back to article Large Hadron SMASHER: Boffins BLOW OPEN the PENTAQUARK's secrets

Physicists at CERN's Large Hadron Collider say they have discovered the pentaquark – a class of subatomic particle never seen before. "The pentaquark is not just any new particle," said LHCb spokesperson Guy Wilkinson. "It represents a way to aggregate quarks, namely the fundamental constituents of ordinary protons and …

  1. A Non e-mouse Silver badge

    Newton Quote

    There are two interpretations of that Newton quote: One says it was Newton being humble; The other says it was Newton having a dig at Hook.

    Oh - and Newton didn't come up with it first. According to Wikipedia, it can be traced back to at least the 12th century.

    1. This post has been deleted by its author

      1. Destroy All Monsters Silver badge
        Holmes

        Re: Newton Quote

        In 1964, American physicist Murray Gell-Mann made the wild suggestion

        Yup, after having rubbished the idea thoroughly when his colleagues came to talk about this. He always insisted that it was just a "mathematical shortcut" for hadron structure, then ran with the idea when experimental data came in.

        As to the name... from Frank Close's book on the Higgs:

        By the 1960s, experiments with cosmic rays and at accelerators had revealed scores of hadrons. In 1962 Gell-Mann found a way of gathering the mushrooming hadrons into families, most famously containing sets of eight. He poetically named his scheme the "Eightfold Way" after the Buddhist path to truth. The mathematics behind this involved group theory, and the particular group known as SU(3).

        In March 1963 Gell-Mann gave a talk at Columbia University about his new SU(3) theory. A couple of weeks earlier another theorist, Gian Carlo Wick, had given an introductory seminar about SU(3); upon hearing it, Robert Serber realised that in addition to families of eight and ten, which had already been discovered, there should be a basic family of three (as in SU “three”) and, moreover, the octets and tens could be built up as composed of groups of these more basic entities. As Serber later recalled: “The suggestion was immediate; the [hadrons] were not elementary but were made of [what we now call] quarks."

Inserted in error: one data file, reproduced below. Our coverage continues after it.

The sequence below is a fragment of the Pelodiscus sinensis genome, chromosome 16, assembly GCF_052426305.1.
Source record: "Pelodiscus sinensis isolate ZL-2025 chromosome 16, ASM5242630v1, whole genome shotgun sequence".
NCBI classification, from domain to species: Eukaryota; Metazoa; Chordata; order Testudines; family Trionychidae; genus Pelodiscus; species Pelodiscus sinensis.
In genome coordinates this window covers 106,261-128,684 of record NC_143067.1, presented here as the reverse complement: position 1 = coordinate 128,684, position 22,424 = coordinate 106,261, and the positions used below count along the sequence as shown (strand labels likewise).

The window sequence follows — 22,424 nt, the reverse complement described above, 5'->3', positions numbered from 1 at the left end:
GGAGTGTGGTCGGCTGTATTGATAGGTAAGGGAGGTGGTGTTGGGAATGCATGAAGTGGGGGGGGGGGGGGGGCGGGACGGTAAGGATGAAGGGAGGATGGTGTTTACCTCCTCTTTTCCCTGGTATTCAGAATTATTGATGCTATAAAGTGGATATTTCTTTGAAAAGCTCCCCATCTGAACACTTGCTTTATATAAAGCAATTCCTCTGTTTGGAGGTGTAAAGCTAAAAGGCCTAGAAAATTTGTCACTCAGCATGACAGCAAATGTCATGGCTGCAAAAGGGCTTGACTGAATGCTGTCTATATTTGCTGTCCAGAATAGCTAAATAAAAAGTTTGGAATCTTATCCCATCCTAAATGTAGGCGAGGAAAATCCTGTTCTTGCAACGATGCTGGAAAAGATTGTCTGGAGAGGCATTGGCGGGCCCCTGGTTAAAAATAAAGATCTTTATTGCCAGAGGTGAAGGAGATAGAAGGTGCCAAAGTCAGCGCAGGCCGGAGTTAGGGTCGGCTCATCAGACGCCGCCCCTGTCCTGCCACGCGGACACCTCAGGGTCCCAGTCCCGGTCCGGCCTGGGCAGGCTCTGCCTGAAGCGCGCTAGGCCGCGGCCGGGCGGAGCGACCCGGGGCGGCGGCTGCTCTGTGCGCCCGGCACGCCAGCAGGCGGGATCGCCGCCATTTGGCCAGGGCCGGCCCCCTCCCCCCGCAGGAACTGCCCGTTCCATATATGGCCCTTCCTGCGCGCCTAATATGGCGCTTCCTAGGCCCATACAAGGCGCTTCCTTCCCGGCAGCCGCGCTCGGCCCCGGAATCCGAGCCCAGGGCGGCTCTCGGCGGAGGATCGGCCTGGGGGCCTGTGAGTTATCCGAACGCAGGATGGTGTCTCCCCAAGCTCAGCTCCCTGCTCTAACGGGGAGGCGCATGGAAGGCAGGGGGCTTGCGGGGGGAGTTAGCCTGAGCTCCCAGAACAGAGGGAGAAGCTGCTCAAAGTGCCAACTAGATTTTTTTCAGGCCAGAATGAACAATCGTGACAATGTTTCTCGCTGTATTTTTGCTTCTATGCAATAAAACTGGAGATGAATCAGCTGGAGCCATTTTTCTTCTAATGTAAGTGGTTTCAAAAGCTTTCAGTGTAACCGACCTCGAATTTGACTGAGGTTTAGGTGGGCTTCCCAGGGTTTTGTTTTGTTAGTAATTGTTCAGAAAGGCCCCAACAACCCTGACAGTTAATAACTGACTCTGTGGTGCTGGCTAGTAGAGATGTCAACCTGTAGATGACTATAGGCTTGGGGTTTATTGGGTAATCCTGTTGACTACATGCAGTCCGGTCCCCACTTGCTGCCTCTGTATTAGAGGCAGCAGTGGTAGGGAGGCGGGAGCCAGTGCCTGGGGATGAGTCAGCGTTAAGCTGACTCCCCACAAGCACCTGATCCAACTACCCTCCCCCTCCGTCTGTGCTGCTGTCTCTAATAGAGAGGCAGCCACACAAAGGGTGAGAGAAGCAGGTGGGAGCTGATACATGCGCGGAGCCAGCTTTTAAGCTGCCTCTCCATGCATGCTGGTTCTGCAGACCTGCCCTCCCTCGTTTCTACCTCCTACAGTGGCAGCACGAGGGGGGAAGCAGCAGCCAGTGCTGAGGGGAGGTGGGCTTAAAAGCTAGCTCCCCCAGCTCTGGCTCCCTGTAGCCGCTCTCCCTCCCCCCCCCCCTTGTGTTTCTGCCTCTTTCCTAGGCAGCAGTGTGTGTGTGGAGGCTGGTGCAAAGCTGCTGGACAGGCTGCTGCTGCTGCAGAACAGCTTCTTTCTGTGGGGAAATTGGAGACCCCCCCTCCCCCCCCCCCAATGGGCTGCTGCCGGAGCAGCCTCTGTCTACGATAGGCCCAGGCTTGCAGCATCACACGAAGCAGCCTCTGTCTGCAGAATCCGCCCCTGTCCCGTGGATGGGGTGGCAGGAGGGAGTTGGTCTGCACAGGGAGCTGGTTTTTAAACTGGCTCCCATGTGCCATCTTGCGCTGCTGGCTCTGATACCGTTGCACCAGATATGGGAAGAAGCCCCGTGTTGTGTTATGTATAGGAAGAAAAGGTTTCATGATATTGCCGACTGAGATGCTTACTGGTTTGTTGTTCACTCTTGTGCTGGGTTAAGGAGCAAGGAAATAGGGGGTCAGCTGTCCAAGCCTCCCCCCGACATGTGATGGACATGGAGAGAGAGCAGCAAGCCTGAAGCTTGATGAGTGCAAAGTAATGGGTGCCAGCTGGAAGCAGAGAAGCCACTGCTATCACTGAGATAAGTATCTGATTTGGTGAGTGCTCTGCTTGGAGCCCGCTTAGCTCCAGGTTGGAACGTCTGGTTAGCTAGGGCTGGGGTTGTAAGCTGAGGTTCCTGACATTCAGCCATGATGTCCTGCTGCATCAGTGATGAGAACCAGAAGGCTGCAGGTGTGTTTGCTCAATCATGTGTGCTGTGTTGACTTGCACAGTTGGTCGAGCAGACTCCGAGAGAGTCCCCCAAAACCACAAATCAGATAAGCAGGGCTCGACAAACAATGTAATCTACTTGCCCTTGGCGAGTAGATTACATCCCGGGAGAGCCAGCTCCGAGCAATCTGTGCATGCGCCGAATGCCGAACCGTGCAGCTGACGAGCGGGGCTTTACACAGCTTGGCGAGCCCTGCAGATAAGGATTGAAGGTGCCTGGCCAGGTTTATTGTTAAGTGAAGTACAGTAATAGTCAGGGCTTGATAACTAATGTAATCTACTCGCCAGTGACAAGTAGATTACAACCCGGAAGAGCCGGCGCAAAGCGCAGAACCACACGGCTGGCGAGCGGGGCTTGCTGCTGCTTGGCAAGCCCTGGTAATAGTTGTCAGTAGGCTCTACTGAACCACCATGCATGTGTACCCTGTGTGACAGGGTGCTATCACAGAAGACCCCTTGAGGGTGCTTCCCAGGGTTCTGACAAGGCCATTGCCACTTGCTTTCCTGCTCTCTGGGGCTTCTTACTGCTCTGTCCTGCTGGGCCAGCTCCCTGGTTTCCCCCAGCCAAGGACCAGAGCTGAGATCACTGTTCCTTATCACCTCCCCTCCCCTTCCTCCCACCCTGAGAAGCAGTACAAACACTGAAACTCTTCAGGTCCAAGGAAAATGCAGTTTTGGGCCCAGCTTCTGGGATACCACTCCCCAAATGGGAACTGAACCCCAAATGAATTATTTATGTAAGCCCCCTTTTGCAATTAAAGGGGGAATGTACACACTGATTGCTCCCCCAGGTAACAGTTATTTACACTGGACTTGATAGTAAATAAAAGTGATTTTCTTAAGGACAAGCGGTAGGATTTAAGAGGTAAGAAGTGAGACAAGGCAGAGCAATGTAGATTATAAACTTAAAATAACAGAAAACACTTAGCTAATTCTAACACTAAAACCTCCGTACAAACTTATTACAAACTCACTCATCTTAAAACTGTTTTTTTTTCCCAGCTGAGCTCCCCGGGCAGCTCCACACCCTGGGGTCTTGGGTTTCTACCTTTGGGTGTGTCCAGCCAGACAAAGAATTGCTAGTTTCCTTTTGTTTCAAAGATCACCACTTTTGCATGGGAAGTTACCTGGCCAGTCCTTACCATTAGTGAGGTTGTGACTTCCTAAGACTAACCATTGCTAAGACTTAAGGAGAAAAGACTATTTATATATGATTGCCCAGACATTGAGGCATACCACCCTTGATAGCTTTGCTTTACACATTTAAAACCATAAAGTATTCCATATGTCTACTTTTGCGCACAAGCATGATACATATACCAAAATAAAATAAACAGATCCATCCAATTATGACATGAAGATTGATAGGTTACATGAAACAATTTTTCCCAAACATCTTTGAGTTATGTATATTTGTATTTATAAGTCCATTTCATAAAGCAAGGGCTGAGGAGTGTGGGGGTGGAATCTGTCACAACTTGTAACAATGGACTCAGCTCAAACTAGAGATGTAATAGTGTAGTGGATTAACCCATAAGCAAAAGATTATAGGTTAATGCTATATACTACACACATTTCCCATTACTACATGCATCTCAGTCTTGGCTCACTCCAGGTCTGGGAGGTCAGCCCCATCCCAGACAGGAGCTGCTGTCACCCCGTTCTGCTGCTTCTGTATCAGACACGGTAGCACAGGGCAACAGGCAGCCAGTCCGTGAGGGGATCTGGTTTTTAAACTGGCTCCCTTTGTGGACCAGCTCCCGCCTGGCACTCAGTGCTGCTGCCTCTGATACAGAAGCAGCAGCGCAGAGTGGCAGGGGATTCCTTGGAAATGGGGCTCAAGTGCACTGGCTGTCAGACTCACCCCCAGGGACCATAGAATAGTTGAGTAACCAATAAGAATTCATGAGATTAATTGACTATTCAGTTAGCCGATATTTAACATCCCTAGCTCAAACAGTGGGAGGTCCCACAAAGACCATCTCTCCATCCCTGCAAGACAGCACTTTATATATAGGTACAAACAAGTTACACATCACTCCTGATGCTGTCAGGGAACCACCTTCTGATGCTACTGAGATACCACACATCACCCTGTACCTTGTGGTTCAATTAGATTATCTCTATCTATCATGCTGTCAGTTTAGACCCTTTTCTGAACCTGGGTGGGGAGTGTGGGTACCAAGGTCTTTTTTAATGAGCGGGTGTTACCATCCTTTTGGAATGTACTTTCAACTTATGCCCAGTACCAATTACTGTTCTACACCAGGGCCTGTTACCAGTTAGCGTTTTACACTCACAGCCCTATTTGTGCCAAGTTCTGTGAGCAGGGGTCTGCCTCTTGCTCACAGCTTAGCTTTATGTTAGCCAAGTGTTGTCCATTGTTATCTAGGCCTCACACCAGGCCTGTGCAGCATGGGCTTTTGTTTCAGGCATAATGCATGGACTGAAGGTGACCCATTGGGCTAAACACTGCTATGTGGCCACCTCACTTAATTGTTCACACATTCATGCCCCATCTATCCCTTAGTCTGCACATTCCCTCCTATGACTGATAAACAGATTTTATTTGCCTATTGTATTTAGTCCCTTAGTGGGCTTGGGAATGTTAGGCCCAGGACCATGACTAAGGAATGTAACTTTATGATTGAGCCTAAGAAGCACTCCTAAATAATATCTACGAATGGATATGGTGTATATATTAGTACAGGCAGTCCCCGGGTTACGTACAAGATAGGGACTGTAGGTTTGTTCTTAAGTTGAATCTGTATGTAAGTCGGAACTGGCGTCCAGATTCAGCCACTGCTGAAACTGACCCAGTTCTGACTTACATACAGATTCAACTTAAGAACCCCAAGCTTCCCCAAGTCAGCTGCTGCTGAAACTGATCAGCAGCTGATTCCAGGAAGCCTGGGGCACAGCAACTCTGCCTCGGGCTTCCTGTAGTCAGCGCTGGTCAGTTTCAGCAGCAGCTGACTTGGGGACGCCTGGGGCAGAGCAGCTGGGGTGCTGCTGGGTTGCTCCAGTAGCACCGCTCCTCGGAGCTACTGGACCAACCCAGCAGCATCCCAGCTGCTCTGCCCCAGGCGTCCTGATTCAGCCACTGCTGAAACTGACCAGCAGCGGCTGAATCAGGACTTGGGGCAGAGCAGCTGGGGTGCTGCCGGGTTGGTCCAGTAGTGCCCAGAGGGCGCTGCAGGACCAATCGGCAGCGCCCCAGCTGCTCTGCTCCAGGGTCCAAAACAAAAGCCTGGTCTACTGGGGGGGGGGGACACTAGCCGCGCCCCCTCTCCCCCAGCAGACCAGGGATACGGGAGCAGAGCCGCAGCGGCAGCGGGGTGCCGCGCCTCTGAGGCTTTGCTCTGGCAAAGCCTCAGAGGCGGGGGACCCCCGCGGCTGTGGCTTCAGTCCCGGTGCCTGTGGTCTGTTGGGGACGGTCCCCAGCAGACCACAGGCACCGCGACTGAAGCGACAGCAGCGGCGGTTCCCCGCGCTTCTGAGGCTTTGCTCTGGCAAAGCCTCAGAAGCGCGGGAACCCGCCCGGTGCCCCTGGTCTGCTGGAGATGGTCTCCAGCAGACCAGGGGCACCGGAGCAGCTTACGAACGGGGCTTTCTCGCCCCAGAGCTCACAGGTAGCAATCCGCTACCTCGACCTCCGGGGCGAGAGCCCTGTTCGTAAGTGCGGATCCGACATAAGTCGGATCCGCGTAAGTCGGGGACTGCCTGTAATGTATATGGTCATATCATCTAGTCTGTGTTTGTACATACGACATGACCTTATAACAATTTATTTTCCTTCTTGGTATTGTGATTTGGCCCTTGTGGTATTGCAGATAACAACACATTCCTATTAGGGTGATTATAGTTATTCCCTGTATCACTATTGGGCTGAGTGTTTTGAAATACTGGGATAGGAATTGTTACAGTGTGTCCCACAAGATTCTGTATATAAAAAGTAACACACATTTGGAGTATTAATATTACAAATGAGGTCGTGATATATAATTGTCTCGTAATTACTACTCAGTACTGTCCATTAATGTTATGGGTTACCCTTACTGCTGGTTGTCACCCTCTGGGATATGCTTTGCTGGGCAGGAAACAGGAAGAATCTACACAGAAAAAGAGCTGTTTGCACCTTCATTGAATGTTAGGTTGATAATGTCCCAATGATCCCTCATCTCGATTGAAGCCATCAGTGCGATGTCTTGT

A fortnight later, Gell-Mann was in town. During lunch at the Faculty Club, Serber explained the idea to him. Gell-Mann asked what the electric charge of the basic trio is. Serber had not looked into this, so Gell-Mann figured it out on a table napkin. The answer turned out to be 2/3 or -1/3 fractions of a proton’s charge, which was an “appalling result”, as no such charges had ever been seen. Gell-Mann mentioned this in the colloquium, and said that such things would be a “strange quirk of nature”. Serber remarked later: “Quirk was jokingly transformed into quark.”

        Finnegan's Wake? Not so much. But so history is made.

        1. Anonymous Coward
          Anonymous Coward

          Re: Newton Quote

          "The answer turned out to be 2/3 or -1/3 fractions of a proton’s charge, which was an “appalling result”, as no such charges had ever been seen."

          It is interesting how because there is so much prior art in physics, early errors or infelicities cannot be readily fixed. Thus cruft accumulates as it does in software.

          The negative sign of the electron charge "worked out OK" in the end (despite it meaning that the original idea of current flow direction was backward) because it later made intuitive sense that the main particles of atoms should be positive or neutral. But the implication of the quark charge is that there would be much cleaner numbers if the electron and proton were -/+3 respectively, thus giving the quarks convenient nonfractional charges.

          Are there other bits of physics where an early decision based on incomplete information has led to awkward numbers?

          1. Anonymous Coward
            Anonymous Coward

            Re: Newton Quote

            "Are there other bits of physics where an early decision based on incomplete information has led to awkward numbers?"